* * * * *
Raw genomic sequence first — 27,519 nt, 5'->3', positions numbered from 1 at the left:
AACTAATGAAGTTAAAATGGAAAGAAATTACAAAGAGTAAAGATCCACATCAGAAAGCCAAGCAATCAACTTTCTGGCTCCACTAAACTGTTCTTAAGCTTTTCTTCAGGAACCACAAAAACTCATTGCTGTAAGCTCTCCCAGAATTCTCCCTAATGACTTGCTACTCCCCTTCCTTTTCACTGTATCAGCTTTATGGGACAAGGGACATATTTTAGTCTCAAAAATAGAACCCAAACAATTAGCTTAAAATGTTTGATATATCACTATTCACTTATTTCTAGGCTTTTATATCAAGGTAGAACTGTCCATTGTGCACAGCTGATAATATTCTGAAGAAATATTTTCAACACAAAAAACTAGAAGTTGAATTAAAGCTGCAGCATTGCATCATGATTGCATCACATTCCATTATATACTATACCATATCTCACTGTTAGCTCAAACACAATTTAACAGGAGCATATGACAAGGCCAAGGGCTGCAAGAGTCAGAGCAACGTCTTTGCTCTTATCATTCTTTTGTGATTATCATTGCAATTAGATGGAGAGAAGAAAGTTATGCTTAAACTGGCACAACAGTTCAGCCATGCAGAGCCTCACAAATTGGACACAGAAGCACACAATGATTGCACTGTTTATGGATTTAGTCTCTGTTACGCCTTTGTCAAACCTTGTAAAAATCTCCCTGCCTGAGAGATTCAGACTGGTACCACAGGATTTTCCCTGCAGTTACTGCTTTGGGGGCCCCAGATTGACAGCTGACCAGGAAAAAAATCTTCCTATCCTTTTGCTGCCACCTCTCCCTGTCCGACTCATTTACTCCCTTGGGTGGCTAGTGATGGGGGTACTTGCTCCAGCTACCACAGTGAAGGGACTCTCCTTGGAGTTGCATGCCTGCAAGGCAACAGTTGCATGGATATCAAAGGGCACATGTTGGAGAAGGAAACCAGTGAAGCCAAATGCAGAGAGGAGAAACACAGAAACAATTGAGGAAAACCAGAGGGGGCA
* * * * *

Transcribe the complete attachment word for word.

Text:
Raw genomic sequence first — 27,519 nt, 5'->3', positions numbered from 1 at the left:
AACTAATGAAGTTAAAATGGAAAGAAATTACAAAGAGTAAAGATCCACATCAGAAAGCCAAGCAATCAACTTTCTGGCTCCACTAAACTGTTCTTAAGCTTTTCTTCAGGAACCACAAAAACTCATTGCTGTAAGCTCTCCCAGAATTCTCCCTAATGACTTGCTACTCCCCTTCCTTTTCACTGTATCAGCTTTATGGGACAAGGGACATATTTTAGTCTCAAAAATAGAACCCAAACAATTAGCTTAAAATGTTTGATATATCACTATTCACTTATTTCTAGGCTTTTATATCAAGGTAGAACTGTCCATTGTGCACAGCTGATAATATTCTGAAGAAATATTTTCAACACAAAAAACTAGAAGTTGAATTAAAGCTGCAGCATTGCATCATGATTGCATCACATTCCATTATATACTATACCATATCTCACTGTTAGCTCAAACACAATTTAACAGGAGCATATGACAAGGCCAAGGGCTGCAAGAGTCAGAGCAACGTCTTTGCTCTTATCATTCTTTTGTGATTATCATTGCAATTAGATGGAGAGAAGAAAGTTATGCTTAAACTGGCACAACAGTTCAGCCATGCAGAGCCTCACAAATTGGACACAGAAGCACACAATGATTGCACTGTTTATGGATTTAGTCTCTGTTACGCCTTTGTCAAACCTTGTAAAAATCTCCCTGCCTGAGAGATTCAGACTGGTACCACAGGATTTTCCCTGCAGTTACTGCTTTGGGGGCCCCAGATTGACAGCTGACCAGGAAAAAAATCTTCCTATCCTTTTGCTGCCACCTCTCCCTGTCCGACTCATTTACTCCCTTGGGTGGCTAGTGATGGGGGTACTTGCTCCAGCTACCACAGTGAAGGGACTCTCCTTGGAGTTGCATGCCTGCAAGGCAACAGTTGCATGGATATCAAAGGGCACATGTTGGAGAAGGAAACCAGTGAAGCCAAATGCAGAGAGGAGAAACACAGAAACAATTGAGGAAAACCAGAGGGGGCA